The Good, the Bad and the Ukuleleby Robin Scher, images Jana Grohnert / 18.04.2011
I know the drill by now. It’s one of those nights where you queue too long to warrant paying the amount you do for a drink and then try locating a position within the pit of perspiration and discomfort that is a packed Waiting Room on a hot night. On an evening like this, managing to sit through an entire set without visiting the balcony serves as a useful litmus test. Beer in hand, beads of sweat already forming I take my seat for test number one: Oh Sister, Where Art Thou?
Dressed in their Sunday best, I’m immediately inclined to remain seated, courtesy of the dapper sisters fronting this three piece. Drawing on a number of unique sounds courtesy of a ukulele, xylophone and the far too seldom used, kazoo, Oh Sister delivers a set of “old time” covers fitting of a soiree at Jay Gatsby’s mansion. Sisters Rose and Erica harmonise like only siblings could and Simon van Gend, a familiar face around the Cape music scene, offers a steady acoustic bass backing. Their upbeat sound helps to lighten the air of the room and a highlight of the set is an ambitious take on Miriam Makeba’s famed “PataPata” Song. Whilst this group has evidently primed themselves as an “events band”, one of the few ways to make any actual money in this biz, they have kept the crowd captivated judging by the still packed room at the end of their show.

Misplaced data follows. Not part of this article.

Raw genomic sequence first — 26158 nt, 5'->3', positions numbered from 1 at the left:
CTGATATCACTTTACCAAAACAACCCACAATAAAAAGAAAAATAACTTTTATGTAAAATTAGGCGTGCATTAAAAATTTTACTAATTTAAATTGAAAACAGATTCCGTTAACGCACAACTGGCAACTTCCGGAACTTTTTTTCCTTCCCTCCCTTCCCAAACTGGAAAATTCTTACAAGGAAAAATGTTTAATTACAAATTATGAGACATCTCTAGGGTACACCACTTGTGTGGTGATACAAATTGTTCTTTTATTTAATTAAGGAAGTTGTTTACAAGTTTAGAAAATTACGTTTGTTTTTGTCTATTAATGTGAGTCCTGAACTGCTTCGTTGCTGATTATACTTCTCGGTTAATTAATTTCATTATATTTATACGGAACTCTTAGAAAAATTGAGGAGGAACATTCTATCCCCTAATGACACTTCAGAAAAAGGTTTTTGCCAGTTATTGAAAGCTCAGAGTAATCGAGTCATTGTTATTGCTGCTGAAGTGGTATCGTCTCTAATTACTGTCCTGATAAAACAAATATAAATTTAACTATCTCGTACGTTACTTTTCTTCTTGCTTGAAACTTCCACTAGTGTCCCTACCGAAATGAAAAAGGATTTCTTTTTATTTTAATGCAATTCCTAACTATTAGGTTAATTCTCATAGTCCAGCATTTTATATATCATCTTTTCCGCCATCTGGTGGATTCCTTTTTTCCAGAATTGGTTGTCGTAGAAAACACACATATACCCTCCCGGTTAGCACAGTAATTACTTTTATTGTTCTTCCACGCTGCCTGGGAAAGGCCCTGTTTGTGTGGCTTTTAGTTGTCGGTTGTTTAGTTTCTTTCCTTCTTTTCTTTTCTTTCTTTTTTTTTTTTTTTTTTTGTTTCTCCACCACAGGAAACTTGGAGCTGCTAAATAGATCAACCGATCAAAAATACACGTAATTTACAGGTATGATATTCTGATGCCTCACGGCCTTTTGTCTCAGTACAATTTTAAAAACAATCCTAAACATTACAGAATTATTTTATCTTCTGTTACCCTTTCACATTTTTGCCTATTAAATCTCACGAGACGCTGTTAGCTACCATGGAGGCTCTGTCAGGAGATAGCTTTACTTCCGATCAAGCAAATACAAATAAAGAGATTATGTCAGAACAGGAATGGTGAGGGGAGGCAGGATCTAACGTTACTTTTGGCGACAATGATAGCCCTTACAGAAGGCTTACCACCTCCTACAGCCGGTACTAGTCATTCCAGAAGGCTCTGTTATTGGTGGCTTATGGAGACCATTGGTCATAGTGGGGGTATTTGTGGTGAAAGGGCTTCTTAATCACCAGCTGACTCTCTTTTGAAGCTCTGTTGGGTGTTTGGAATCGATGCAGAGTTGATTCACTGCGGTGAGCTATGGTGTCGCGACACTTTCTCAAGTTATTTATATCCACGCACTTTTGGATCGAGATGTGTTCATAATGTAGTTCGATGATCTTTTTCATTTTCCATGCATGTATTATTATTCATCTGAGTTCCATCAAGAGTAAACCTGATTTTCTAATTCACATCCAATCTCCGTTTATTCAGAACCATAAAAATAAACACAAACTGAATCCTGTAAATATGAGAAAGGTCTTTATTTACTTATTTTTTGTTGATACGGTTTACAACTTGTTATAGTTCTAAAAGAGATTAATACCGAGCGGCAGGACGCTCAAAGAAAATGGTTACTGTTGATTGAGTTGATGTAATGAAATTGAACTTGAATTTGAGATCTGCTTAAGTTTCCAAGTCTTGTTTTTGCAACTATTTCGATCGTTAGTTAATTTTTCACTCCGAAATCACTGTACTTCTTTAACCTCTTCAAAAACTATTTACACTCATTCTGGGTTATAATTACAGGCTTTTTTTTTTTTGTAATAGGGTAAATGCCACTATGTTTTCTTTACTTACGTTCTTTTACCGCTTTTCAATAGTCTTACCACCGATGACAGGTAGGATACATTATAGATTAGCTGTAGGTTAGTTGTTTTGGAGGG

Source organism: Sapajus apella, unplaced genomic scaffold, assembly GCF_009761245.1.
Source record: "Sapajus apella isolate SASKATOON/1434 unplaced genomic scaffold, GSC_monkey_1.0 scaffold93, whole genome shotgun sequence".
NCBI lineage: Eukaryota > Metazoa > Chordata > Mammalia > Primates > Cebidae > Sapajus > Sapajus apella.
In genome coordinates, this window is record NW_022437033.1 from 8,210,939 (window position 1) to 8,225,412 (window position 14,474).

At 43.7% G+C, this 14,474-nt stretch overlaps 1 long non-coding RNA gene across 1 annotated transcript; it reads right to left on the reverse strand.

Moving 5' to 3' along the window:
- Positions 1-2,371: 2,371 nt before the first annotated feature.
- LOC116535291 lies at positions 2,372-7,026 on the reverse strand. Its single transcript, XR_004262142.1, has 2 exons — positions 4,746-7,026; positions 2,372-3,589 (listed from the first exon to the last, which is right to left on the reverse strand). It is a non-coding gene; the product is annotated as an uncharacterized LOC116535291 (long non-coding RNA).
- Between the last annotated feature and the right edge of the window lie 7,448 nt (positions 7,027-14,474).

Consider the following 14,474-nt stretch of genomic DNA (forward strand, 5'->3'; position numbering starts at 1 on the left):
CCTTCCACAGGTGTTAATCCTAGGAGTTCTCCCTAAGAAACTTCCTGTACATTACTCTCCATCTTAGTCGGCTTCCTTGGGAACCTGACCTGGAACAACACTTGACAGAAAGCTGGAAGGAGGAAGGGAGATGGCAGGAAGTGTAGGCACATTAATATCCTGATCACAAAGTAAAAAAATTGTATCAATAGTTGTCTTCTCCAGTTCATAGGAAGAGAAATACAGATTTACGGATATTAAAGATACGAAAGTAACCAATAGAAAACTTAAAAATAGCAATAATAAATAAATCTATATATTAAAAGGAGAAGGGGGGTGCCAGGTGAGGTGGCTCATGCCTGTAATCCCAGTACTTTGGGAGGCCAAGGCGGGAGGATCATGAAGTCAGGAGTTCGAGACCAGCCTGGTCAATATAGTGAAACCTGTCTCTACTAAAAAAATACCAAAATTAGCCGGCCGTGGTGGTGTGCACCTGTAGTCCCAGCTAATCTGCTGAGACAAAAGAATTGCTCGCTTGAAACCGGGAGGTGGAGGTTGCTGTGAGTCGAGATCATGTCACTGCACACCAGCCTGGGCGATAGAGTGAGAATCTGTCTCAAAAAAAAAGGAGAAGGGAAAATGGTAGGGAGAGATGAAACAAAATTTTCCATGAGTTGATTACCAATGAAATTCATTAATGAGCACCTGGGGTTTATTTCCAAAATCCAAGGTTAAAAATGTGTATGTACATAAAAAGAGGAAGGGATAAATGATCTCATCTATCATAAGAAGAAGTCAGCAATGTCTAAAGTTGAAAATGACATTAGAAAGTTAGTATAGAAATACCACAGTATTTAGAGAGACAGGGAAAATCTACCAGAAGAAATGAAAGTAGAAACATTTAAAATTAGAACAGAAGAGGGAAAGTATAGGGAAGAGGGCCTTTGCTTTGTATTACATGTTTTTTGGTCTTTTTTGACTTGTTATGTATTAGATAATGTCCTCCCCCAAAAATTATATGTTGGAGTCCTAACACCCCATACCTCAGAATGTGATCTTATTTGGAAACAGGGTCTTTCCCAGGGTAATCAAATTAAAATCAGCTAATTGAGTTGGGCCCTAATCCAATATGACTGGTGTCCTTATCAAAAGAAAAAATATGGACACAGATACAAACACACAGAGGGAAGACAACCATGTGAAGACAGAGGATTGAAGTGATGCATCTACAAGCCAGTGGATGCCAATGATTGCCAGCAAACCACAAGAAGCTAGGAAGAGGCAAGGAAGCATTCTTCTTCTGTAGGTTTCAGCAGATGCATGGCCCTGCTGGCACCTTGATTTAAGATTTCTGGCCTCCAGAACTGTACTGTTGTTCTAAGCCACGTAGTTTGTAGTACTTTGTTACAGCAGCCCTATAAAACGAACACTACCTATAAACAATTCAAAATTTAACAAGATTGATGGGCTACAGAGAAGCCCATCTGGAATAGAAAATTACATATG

The next act proves a useful example for my experiment in crowd temperament. In a show of poor lineup arrangement, solo performer and incidentally organiser of this evening’s gig, Gil Hockman follows. No doubt a talented guitarist, the problem with solo acoustic musicians is the thin line they traverse between being decent enough to entertain around a campfire, versus being a performer worthy of paying forty bucks to listen to. Gil wails out his tunes to a steadily decreasing audience, until a core group of dedicated fans – probably the same people surrounding him at the fire, are left watching the show. You could blame the heat, but Gil’s sound was just too heavy after the precedent set by the first act.
Sixgun Gospel follows, shooting straight from the hip with their southern saloon style music and injecting some much-needed groove into a tiring Monday evening crowd. Incorporating, in a similar vein to the first act, cameos from the slightly obscure family of instruments. It’s refreshing to hear the warm tone of a resonator and banjo accompanied by harmonica. Featuring a genuine Southerner (well in truth a Jewish dude from DC but the accent helps), in the form of guitar and backup vocalist Ben Bradlow, if there’s any criticism to be found it’s that this man’s vocals don’t feature more. Lead singer Danieyella Rodin sings with passion and soul, occasionally erring slightly too much on the side of passion. Ending their set with the classic Muddy Water’s track “Got my Mojo Working”, it’s a fitting end to an event titled, “The Good, the Bad and the Ukulele”.